Source: Sherman Publications

Detroit on two wheels

by David Fleet

August 10, 2011

John Teklinski is an explorer.

But the quest of the 44-year-old Groveland Township man includes no mountains, oceans or wilderness for that matter—rather, an urban landscape that offers challenges ranging from dilapidated buildings to cultural differences to war zone-like streets.

Teklinski took on the City of Detroit street by street on a bicycle.

“People asked me two questions when I told them what I was doing, ‘Are you crazy and are you packing?’ Neither,” laughs Teklinski.

A Warren native and Wayne State University graduate, Teklinski said when he reached 40-years-old he was smoking and in his words, “carrying on like he was 19-years-old.”

“I joined a health club, but I couldn’t do the stair stepper or treadmill for that matter,” he said.

But he did own a bicycle.

“So I starting to ride my bike around Ortonville and Groveland Township. Don’t get me wrong, I love it here—but when you see the same trees and deer every day it gets pretty boring. For that matter, even the Polly Ann trail, you’re looking at a stretch of gravel, like I-75. So, I love Detroit and I threw my bike in the back of my truck and rode around downtown—first on Jefferson Street then MacArthur Bridge and the Detroit Arsenal—the history is everywhere.”

“I’m not a Detroit booster—but the misconception (about Detroit) is there are bullets flying around. There’s not, but still it’s not Disneyland.”

Teklinski said he traveled about 3,000 miles around the streets of Detroit over the last two years. Teklinski estimates he has about six more rides to do.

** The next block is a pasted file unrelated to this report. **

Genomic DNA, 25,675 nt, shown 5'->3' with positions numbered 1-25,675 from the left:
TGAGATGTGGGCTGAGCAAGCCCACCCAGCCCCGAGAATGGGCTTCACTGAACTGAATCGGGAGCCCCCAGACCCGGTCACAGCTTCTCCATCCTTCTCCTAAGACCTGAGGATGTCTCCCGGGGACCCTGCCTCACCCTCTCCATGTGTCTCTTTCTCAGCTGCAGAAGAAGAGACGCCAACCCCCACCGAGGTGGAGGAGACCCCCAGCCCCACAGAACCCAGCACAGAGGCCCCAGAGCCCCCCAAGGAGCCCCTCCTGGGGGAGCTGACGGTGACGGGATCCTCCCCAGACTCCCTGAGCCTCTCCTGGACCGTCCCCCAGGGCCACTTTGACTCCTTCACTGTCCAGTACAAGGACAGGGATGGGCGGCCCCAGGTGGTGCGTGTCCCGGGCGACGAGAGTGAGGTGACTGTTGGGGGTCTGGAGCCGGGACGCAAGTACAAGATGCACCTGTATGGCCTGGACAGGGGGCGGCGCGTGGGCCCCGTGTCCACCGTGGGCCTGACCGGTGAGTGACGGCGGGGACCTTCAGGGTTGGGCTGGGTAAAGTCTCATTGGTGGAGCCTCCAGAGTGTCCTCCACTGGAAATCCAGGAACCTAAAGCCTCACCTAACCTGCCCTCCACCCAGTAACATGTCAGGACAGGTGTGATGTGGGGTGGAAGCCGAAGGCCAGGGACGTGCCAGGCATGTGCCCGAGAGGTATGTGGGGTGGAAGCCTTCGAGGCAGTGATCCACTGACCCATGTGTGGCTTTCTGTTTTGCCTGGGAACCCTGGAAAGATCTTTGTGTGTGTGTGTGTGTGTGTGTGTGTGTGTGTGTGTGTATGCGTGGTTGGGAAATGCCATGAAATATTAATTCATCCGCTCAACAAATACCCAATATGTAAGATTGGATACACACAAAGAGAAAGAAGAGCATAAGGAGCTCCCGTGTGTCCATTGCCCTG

“I drove to Detroit 90 times—it’s just a little longer ride to the gym than most people have.”

Teklinski said he did hear automatic gunfire and noted an excessive amount of glass on the streets.

“I had six flat tires over the miles, found guns along the way and my bike fell off the carrier on my truck twice while traveling I-75,” he said.

Teklinski said he was chased by a man after taking a photo of a deceased gang member’s memorial

“About eight guys in red shirts yelled at me and said, ‘Hey this ain’t no show and tell!’ It was time to get going and I just outran the guy on my bike.”

Marijuana is smoked out in the open, added Teklinski.

“There’s a big danger of getting bit by pitbulls—I’ve been chased several times and finally carried wasp spray, which shoots about 30 feet. They just stop in their tracks when they get a dose in their eyes. There seems to be more dogs in the southwest part of the city.”

“A lot of people ask for money. They can sense when you’re afraid or not afraid for that matter. I’m not a Detroit promoter—honestly it’s a real disaster. Still not everything was negative. There’s a range of reactions—some are real welcoming. Some residents invited me in for a barbecue, some streets are really bad, but there will be one immaculate house along the way.”

Teklinski estimates there are more than 80,000 abandoned homes in Detroit.

“Some neighborhoods are just done. Block after block just done. No one lives there anymore. Several local people have asked me to take a picture of their old neighborhood and cry when they take a look.”

Teklinski said the answer to Detroit’s issues must come from the people.

“Detroit is on its knees. We have this central city that’s both a financial drain on Michigan and an asset at the same time. Consider there’s a fire every 40 minutes—that’s not real welcoming. The people need to be part of the solution—they should make others want to come there. No measure of investment is going to change that town. Still there’s a lot there—it’s rich in the history of the region.”

Teklinski recalls a sign posted along the streets of Detroit.

“The 1968 Detroit riots were our 1776.”

Teklinski said he would finish the exploration of Detroit near the intersection of Gunston and McNichols, in his late grandmother Lucy Pyclik’s front yard.

Grandma was a Polish immigrant who came to Detroit just after World War II, added Teklinski.

“I have to finish some place,” he said